Teens participate in activities such as bowling, ropes courses, nature hikes, games, movies, arts and crafts, and a social action project. Spending time with peers who also face the emotional and practical challenges of a cancer diagnosis, teens’ feelings are validated, and they learn and share effective coping strategies.
Introduced in 2014, Family Camp is offered during Labor Day weekend at YMCA Trout Lodge in Potosi. Families can participate in group or individual activities. Parents and siblings support one another, sharing similar experiences and feelings. “The treasured bonding experience, away from hospitals and medical centers, is rare when dealing with a diagnosis of serious pediatric illnesses, and Family Camp strives to carve out a fun-filled and unique opportunity for this to occur,” Bachman says.
As Camp Rainbow’s newest program, just beginning this year, Teens-N-Twenty gives older teens and 20-somethings a way to stay in touch with one another after bonding at Teen Camp. “Such social connections are vitally important to the well-being of our young-adult campers,” Bachman says. “Staying in touch with a friend who grasps the difficulty of what these campers are experiencing can be so very supportive and reassuring during some of the more challenging aspects of treatments as well as the day-to-day life with cancer.” Sibling Camp is on the horizon, and Bachman hopes to introduce it once additional research and funding are completed.
“One in every 330 youths will be diagnosed with cancer before reaching the age of 20,” Bachman notes. “Statistics suggest more than 10,000 children will be diagnosed with cancer this year alone.”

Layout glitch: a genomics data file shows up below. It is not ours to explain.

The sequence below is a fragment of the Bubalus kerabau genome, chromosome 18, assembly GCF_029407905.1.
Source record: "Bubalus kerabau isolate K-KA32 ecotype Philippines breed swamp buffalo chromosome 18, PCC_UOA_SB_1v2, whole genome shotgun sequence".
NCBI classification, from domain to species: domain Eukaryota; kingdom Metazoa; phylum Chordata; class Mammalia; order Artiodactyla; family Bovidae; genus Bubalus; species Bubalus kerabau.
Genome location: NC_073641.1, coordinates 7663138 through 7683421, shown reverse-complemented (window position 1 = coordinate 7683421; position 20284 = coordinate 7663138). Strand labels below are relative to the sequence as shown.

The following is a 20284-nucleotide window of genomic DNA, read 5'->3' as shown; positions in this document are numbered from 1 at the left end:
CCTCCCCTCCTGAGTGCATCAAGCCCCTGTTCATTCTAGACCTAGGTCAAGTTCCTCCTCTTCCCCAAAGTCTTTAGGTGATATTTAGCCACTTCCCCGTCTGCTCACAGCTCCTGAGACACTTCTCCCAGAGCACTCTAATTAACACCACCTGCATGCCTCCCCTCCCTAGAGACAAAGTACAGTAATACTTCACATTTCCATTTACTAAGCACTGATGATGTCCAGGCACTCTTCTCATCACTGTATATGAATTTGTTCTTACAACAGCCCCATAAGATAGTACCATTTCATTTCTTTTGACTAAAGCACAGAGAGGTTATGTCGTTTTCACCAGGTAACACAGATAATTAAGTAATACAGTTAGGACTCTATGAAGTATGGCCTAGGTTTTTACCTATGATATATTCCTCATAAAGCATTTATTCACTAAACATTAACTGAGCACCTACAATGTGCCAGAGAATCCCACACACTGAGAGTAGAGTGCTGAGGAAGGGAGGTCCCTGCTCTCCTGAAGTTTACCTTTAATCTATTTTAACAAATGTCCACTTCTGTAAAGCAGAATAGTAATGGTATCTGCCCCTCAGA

Bachman stresses that the most important thing Camp Rainbow provides for participants is a feeling of normalcy during an abnormal life situation. “Camp Rainbow strives to capitalize on all of the aspects that cancer cannot destroy: self-esteem, adventure, peer groups, new friends and the ability to simply feel like a regular individual.”
Camp Rainbow Foundation, 314-469-8035, camprainbow.com
Volunteer Spotlight: Jessica Davis
At 4 years old, Jessica Davis was diagnosed with neurofibromatosis. As the name implies, it’s a big disease for a little girl. “It’s pretty much the inability to block tumors in my body,” she explains. “I had a tumor on my optic nerve, which caused me to be blind in one eye and was cancerous, so they treated it with chemotherapy, and that’s why I got to go to camp.”
As a bald 6-year-old, Davis was worried when her mother told her she would be going to summer camp. “The first thing I said was, ‘No, I don’t want to go because the kids will make fun of me because I don’t have hair.’ But my mom told me, ‘That’s what’s special about this camp –lots of kids there won’t have hair.’”
Now 31, Davis will soon be marking her 20th year at Camp Rainbow. She returned as a camper for four years and then as a volunteer, working with children who faced the same scary treatments she did. Even in her professional life, she is dedicated to children as director of curriculum at Tiger Tots Child Development Center in Columbia, Missouri.